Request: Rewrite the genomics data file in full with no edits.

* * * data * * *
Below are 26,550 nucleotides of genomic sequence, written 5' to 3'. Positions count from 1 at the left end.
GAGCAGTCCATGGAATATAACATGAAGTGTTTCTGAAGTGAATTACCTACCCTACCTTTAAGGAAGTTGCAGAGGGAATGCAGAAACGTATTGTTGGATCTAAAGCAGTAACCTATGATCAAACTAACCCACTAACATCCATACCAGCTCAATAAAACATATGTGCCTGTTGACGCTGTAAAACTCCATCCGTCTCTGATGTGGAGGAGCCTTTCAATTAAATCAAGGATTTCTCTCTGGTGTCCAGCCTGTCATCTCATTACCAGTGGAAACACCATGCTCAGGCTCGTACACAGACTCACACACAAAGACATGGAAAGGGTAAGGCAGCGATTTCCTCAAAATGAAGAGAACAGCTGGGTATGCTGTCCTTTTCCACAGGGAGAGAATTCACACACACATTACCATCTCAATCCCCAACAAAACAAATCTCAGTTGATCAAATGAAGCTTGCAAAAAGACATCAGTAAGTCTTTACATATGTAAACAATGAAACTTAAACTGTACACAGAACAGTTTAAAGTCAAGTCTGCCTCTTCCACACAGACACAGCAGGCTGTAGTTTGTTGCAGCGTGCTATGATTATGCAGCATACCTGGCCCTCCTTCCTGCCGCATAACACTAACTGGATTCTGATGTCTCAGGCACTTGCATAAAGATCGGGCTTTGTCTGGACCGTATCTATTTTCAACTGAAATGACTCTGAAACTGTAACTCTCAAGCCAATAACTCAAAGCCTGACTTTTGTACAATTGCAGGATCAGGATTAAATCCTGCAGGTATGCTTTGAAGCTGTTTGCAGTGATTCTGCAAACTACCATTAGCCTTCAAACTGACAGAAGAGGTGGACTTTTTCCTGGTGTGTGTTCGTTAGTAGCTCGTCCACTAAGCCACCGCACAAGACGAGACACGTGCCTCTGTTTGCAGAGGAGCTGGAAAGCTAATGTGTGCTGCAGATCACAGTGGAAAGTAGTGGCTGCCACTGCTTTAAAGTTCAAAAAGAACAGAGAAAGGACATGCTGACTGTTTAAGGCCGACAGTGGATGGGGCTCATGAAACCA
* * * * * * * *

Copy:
Below are 26,550 nucleotides of genomic sequence, written 5' to 3'. Positions count from 1 at the left end.
GAGCAGTCCATGGAATATAACATGAAGTGTTTCTGAAGTGAATTACCTACCCTACCTTTAAGGAAGTTGCAGAGGGAATGCAGAAACGTATTGTTGGATCTAAAGCAGTAACCTATGATCAAACTAACCCACTAACATCCATACCAGCTCAATAAAACATATGTGCCTGTTGACGCTGTAAAACTCCATCCGTCTCTGATGTGGAGGAGCCTTTCAATTAAATCAAGGATTTCTCTCTGGTGTCCAGCCTGTCATCTCATTACCAGTGGAAACACCATGCTCAGGCTCGTACACAGACTCACACACAAAGACATGGAAAGGGTAAGGCAGCGATTTCCTCAAAATGAAGAGAACAGCTGGGTATGCTGTCCTTTTCCACAGGGAGAGAATTCACACACACATTACCATCTCAATCCCCAACAAAACAAATCTCAGTTGATCAAATGAAGCTTGCAAAAAGACATCAGTAAGTCTTTACATATGTAAACAATGAAACTTAAACTGTACACAGAACAGTTTAAAGTCAAGTCTGCCTCTTCCACACAGACACAGCAGGCTGTAGTTTGTTGCAGCGTGCTATGATTATGCAGCATACCTGGCCCTCCTTCCTGCCGCATAACACTAACTGGATTCTGATGTCTCAGGCACTTGCATAAAGATCGGGCTTTGTCTGGACCGTATCTATTTTCAACTGAAATGACTCTGAAACTGTAACTCTCAAGCCAATAACTCAAAGCCTGACTTTTGTACAATTGCAGGATCAGGATTAAATCCTGCAGGTATGCTTTGAAGCTGTTTGCAGTGATTCTGCAAACTACCATTAGCCTTCAAACTGACAGAAGAGGTGGACTTTTTCCTGGTGTGTGTTCGTTAGTAGCTCGTCCACTAAGCCACCGCACAAGACGAGACACGTGCCTCTGTTTGCAGAGGAGCTGGAAAGCTAATGTGTGCTGCAGATCACAGTGGAAAGTAGTGGCTGCCACTGCTTTAAAGTTCAAAAAGAACAGAGAAAGGACATGCTGACTGTTTAAGGCCGACAGTGGATGGGGCTCATGAAACCA